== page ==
After receiving more reports of patients who had missed appointments, a state agency on Thursday canceled its contracts with a company that just this month became responsible for providing nonemergency medical transportation to Medicaid recipients in 32 counties.
The Department of Human Services' announcement of the cancellation came after the agency last week notified Medical Transportation Management that it would seek damages against the company for failing to meet the terms of its contracts.
One contract, which could have been renewed for up to seven years, called for the St. Louis-based company to receive about $13.1 million a year for arranging rides to medical appointments for Medicaid recipients who lack other forms of transportation.
Under another, one-year contract, the company would have been paid about $7.7 million to take recipients with developmental disabilities to programs that provide speech, occupational and physical therapy.
Sarah Collins Linam, the Human Services Department's chief procurement officer, complained in a letter to the company last week that it had failed to provide rides for patients, "including high-priority dialysis beneficiaries, resulting in some beneficiaries missing their scheduled appointments."
The company also hadn't submitted applications for criminal background checks on its drivers, despite repeated requests from the department; had failed to ensure that its vehicles meet contract-specified requirements; and hadn't been meeting requirements for quickly answering recipients' calls, Linam said.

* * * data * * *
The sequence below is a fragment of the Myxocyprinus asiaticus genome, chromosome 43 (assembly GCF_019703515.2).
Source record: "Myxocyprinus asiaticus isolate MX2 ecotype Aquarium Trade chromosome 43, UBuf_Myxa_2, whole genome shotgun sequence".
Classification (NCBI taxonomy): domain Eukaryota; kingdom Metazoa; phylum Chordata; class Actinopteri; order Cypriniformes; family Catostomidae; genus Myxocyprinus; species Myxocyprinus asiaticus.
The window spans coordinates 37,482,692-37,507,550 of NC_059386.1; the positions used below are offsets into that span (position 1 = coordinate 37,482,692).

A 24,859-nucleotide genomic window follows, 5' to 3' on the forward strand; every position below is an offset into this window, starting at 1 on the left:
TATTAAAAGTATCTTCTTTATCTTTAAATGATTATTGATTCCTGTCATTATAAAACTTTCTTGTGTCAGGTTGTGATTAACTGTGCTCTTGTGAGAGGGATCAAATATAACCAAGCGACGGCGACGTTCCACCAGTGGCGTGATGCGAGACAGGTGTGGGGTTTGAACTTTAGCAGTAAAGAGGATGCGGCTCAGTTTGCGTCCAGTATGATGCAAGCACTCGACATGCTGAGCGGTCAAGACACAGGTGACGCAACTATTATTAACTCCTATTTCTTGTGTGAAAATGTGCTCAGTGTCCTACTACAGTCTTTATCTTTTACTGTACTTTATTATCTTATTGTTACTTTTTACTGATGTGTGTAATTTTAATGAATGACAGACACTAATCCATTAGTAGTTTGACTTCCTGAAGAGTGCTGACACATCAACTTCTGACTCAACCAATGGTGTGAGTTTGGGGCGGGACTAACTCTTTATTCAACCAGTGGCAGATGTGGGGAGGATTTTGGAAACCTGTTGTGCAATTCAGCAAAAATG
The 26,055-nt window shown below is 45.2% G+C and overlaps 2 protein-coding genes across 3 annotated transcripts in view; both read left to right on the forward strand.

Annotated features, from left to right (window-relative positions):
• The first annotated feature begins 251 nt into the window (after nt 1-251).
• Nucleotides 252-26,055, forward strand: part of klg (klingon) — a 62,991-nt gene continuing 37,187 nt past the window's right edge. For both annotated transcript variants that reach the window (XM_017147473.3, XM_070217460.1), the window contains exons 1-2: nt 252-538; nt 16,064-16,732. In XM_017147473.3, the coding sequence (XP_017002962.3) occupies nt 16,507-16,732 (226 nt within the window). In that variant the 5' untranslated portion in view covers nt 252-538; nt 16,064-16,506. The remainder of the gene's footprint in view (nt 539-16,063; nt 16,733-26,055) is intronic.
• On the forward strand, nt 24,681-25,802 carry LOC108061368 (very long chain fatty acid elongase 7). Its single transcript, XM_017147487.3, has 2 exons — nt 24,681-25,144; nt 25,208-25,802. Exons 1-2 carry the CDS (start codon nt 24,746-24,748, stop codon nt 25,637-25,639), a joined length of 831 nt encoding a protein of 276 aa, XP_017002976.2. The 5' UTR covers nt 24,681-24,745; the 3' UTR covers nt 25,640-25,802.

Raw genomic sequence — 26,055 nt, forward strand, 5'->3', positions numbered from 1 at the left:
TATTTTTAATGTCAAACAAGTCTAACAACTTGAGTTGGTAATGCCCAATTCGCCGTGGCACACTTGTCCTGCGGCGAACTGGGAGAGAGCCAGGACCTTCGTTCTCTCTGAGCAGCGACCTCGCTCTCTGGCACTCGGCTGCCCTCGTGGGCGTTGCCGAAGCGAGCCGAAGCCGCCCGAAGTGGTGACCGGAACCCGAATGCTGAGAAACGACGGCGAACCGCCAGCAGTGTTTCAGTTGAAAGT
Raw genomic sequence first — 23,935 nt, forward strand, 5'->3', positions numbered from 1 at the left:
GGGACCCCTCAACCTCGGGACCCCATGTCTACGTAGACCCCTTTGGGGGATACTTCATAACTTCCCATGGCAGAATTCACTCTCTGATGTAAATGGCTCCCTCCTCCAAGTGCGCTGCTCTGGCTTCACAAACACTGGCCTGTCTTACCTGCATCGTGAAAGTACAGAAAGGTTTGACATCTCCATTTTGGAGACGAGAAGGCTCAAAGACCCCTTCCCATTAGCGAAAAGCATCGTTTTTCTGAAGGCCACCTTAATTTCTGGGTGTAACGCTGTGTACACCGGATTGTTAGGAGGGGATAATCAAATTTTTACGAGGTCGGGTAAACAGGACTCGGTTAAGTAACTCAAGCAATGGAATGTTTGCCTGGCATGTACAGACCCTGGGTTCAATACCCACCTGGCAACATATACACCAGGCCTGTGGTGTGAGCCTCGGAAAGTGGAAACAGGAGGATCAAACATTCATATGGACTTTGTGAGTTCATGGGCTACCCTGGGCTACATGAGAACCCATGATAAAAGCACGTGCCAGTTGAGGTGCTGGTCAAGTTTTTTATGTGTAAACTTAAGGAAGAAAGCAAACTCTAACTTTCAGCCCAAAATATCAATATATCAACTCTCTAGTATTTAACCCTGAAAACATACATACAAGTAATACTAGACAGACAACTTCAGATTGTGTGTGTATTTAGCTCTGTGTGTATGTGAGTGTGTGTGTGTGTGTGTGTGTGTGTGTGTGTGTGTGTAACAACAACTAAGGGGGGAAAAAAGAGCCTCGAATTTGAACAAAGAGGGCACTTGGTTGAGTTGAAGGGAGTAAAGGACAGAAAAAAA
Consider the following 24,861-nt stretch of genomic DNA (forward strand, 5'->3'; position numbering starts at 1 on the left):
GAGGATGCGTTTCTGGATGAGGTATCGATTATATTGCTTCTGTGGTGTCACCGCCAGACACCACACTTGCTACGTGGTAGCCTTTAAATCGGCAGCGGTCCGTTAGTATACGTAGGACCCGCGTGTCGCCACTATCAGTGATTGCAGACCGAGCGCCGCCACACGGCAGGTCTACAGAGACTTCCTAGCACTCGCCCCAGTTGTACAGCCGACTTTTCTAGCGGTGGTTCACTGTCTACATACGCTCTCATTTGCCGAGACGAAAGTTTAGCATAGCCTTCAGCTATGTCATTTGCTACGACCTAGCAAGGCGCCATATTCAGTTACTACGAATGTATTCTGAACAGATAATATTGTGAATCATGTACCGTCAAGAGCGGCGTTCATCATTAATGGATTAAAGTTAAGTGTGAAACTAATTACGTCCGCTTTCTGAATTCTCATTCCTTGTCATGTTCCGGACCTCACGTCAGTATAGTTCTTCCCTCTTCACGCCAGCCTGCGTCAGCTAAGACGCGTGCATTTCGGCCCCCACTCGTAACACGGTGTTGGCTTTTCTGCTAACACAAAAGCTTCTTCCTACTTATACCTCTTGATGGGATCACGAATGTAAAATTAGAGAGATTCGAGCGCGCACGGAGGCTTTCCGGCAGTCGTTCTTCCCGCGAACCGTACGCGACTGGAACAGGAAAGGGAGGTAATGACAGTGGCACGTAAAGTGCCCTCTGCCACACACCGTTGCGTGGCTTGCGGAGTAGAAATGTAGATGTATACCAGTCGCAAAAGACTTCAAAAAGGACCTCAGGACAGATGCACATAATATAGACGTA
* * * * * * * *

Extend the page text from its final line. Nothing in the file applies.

In a separate letter the same day, Linam listed 14 treatment centers for the developmentally disabled that complained that the company had failed to provide rides for their clients. Providers also had complained that the company didn't have enough wheelchair-accessible vans, she said.
At Linam's request, the company submitted proposals for meeting the contract terms.
But as of Thursday, "there was not satisfactory corrective action and [was] inconsistent performance, including continued missed rides," Human Services Department spokesman Amy Webb said in an email to the Arkansas Democrat-Gazette.
Linam notified Medical Transportation Management in a letter emailed Thursday that the state would cancel its contracts with the company for cause effective Jan. 31.
Atlanta-based Southeastrans, which provides the transportation service in an 11-county region in western Arkansas, on Saturday will begin transporting patients for dialysis and other urgent needs in the area now served by Medical Transportation Management, the department said in a news release.
Southeastrans will begin transporting other patients in the service area on Feb. 1.
Medical Transportation Management in October was awarded the contract for the four-region area in northern, central and eastern Arkansas, including Pulaski County, after submitting the lowest bid. Southeastrans had submitted the second-lowest bid for the same area.
Noel Lindsey, 69, of Newport said Medical Transportation Management called her two hours before her scheduled appointment with a neurologist in Searcy last week and told her it didn't have a driver available to take her there.
She rescheduled the appointment for next week. When she called Medical Transportation Management on Wednesday to see whether it would be able to arrange a ride, she said, the company told her it no longer served the area.
She said her son, who lives an hour and a half away, is going to take off work to drive her to the appointment.
Meanwhile, she's putting off making other appointments because she doesn't have a way to get to them.
"It seems like a pretty untenable situation," she said.
Medical Transportation Management spokesman Michelle Lucas said her company is still scheduling trips through the end of the month and would contact Lindsey, who she said had received inaccurate information.
Lucas blamed the company's performance on the short amount of time it had to prepare to take over the service and the refusal of the Area Agency on Aging of Western Arkansas, which previously served much of the area, to enter into a contract with it.